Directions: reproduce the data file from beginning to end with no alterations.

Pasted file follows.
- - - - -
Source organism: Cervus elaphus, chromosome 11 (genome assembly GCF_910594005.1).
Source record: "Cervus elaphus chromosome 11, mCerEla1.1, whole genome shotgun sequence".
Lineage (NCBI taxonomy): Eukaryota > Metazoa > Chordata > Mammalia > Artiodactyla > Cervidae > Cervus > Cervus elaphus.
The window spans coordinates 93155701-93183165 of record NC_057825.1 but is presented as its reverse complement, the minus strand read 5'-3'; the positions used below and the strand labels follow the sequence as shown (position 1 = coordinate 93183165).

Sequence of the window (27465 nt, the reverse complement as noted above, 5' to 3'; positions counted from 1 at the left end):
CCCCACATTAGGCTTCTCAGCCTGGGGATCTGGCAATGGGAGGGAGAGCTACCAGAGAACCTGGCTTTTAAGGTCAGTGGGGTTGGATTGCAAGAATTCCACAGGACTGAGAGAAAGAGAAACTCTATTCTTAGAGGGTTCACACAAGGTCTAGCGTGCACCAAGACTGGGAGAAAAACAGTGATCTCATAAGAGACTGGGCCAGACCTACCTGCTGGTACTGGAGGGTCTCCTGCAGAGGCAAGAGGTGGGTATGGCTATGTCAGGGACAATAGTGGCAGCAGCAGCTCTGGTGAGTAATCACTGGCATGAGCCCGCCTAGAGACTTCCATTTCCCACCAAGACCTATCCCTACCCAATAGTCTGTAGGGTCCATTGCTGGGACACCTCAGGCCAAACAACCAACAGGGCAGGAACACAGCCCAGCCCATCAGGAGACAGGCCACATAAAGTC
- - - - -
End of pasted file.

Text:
Source organism: Cervus elaphus, chromosome 11 (genome assembly GCF_910594005.1).
Source record: "Cervus elaphus chromosome 11, mCerEla1.1, whole genome shotgun sequence".
Lineage (NCBI taxonomy): Eukaryota > Metazoa > Chordata > Mammalia > Artiodactyla > Cervidae > Cervus > Cervus elaphus.
The window spans coordinates 93155701-93183165 of record NC_057825.1 but is presented as its reverse complement, the minus strand read 5'-3'; the positions used below and the strand labels follow the sequence as shown (position 1 = coordinate 93183165).

Sequence of the window (27465 nt, the reverse complement as noted above, 5' to 3'; positions counted from 1 at the left end):
CCCCACATTAGGCTTCTCAGCCTGGGGATCTGGCAATGGGAGGGAGAGCTACCAGAGAACCTGGCTTTTAAGGTCAGTGGGGTTGGATTGCAAGAATTCCACAGGACTGAGAGAAAGAGAAACTCTATTCTTAGAGGGTTCACACAAGGTCTAGCGTGCACCAAGACTGGGAGAAAAACAGTGATCTCATAAGAGACTGGGCCAGACCTACCTGCTGGTACTGGAGGGTCTCCTGCAGAGGCAAGAGGTGGGTATGGCTATGTCAGGGACAATAGTGGCAGCAGCAGCTCTGGTGAGTAATCACTGGCATGAGCCCGCCTAGAGACTTCCATTTCCCACCAAGACCTATCCCTACCCAATAGTCTGTAGGGTCCATTGCTGGGACACCTCAGGCCAAACAACCAACAGGGCAGGAACACAGCCCAGCCCATCAGGAGACAGGCCACATAAAGTC